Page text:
RIZWAN ROMEE, MD
Assistant Professor of Medicine & Clinical Director,
Haploidentical Transplant Program
Washington University in St. Louis
St. Louis, Missouri
Acute myeloid leukemia, or AML, is the most common type of acute blood cancer in the adult population and can be very difficult to treat. Advances in AML treatment have been slow; however, thanks to recent advances by many researchers, including Rizwan Romee, MD, things are beginning to change.
Dr. Romee is Assistant Professor of Medicine and Clinical Director of the Haploidentical Transplant Program at Washington University in St. Louis. In 2015, he received a Conquer Cancer Foundation (CCF) Career Development Award to investigate an immunotherapy for the treatment of AML. The results of his study offer new hope for patients with AML and other advanced blood cancers.
“We saw very promising results,” said Dr. Romee. “About half of our patients entered what we call complete remission—despite the fact that they had already failed several lines of chemotherapy.”
How were Dr. Romee and his team able to achieve this? Specifically, the research team mobilized immune cells called memory-like natural killer (NK) cells to identify and destroy the cancer.
“I spent several years studying these NK cells,” explained Dr. Romee. “We all have them, and they are important in fighting infection and in preventing and fighting cancer in our bodies.”
Dr. Romee published his team’s findings in Science Translational Medicine in September 2016.1 Because of the encouraging results, he was able to secure funding from the National Institutes of Health for a phase II clinical trial, testing the treatment in even more patients. Better yet, he and his team are exploring applying the treatment in other areas, including pediatrics and other cancers.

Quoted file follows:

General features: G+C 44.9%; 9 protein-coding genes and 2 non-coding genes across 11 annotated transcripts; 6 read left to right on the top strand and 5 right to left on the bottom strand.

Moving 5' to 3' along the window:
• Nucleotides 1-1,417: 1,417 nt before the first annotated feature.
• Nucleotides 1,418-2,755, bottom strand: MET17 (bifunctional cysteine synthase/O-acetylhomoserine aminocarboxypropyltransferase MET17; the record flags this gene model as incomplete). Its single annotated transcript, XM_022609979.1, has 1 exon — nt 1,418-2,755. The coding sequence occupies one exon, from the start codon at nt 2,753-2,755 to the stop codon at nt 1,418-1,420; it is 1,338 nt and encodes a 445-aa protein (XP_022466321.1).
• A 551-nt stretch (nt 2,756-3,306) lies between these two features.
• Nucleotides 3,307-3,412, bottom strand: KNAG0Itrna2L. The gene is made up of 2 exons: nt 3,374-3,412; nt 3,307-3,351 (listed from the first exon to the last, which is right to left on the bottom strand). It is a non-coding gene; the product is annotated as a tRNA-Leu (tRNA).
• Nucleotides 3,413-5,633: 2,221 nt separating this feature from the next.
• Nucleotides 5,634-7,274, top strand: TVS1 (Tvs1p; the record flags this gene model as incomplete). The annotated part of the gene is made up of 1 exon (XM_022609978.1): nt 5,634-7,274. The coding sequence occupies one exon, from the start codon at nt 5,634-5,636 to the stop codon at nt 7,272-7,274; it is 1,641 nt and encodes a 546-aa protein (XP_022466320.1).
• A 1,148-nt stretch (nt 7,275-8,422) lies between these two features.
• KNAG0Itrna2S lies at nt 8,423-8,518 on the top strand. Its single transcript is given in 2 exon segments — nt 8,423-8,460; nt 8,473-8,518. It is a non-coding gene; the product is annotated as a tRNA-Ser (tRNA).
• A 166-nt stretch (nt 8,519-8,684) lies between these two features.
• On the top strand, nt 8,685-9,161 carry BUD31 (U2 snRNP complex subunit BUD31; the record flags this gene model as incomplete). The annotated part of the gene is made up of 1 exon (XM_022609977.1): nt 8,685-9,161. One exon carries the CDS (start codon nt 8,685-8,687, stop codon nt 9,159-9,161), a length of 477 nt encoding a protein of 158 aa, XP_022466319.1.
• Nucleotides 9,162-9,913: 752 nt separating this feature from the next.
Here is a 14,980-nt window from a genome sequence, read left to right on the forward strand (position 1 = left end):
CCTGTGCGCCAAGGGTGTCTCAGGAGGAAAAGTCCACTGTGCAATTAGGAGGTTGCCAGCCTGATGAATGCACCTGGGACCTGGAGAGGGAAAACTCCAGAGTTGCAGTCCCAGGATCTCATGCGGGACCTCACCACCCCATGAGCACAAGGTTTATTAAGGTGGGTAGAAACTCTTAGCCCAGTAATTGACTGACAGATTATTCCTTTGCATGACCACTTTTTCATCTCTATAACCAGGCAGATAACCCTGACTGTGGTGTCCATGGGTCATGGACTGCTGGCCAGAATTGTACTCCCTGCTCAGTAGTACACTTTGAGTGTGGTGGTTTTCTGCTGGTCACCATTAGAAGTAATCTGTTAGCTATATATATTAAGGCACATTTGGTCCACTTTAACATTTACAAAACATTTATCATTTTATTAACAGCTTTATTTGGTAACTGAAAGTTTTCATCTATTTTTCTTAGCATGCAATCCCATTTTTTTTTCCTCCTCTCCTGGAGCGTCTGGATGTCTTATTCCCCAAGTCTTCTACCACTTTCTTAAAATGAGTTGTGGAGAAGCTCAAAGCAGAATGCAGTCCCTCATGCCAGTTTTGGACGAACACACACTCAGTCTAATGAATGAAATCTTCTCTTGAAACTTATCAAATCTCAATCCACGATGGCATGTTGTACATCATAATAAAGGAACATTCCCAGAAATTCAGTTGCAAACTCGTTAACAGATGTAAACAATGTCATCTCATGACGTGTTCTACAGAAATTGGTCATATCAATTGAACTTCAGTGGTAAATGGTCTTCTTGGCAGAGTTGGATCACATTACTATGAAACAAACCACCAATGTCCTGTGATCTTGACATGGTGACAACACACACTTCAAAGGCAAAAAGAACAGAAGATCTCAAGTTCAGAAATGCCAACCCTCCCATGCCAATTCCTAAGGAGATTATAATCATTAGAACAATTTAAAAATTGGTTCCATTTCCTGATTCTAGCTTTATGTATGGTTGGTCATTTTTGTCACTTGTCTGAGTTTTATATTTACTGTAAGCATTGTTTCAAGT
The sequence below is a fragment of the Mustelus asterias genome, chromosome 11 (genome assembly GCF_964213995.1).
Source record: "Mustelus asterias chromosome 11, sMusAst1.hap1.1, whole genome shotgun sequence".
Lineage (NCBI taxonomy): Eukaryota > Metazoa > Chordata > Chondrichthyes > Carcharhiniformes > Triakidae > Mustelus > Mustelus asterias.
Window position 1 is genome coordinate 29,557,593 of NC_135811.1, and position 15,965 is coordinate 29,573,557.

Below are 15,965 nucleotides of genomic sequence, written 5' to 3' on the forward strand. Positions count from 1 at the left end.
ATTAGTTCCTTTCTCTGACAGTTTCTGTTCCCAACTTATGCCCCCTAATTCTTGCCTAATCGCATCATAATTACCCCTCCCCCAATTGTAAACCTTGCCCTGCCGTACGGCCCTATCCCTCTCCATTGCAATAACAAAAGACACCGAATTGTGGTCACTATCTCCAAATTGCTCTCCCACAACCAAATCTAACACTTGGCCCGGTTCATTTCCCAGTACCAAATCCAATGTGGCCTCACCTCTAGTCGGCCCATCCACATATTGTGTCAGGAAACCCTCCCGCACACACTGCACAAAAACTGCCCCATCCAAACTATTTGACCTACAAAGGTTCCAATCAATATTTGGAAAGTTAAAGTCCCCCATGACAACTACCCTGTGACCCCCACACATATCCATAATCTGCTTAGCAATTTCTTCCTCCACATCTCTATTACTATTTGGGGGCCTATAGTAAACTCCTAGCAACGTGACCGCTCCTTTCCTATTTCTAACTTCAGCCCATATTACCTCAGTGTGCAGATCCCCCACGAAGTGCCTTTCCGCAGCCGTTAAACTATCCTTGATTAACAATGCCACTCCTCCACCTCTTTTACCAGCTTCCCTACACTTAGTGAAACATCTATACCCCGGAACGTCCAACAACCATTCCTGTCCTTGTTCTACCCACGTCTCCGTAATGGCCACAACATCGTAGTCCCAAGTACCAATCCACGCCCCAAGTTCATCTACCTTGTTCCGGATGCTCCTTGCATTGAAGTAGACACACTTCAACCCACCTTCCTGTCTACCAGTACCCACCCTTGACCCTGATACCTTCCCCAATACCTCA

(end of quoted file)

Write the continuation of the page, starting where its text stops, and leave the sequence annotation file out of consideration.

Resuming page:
“Most of us and our family members will be affected by cancer at some point in our lives,” said Dr. Romee. “It’s important for all of us to put our best effort forward to find new cures.”
“Grants like the Career Development Award go a long way toward helping young investigators like me develop new treatments for patients who otherwise wouldn’t survive,” said Dr. Romee. “The money invested by CCF donors directly affects patients with cancer and gives hope to so many people.” ■
1. Romee R, et al: Cytokine-induced memory-like natural killer cells exhibit enhanced responses against myeloid leukemia. Sci Trans Med 357: ra123, 2016.
Originally featured by the Conquer Cancer Foundation. ©American Society of Clinical Oncology. “Dr. Rizwan Romee.” www.CONQUER.org. All rights reserved.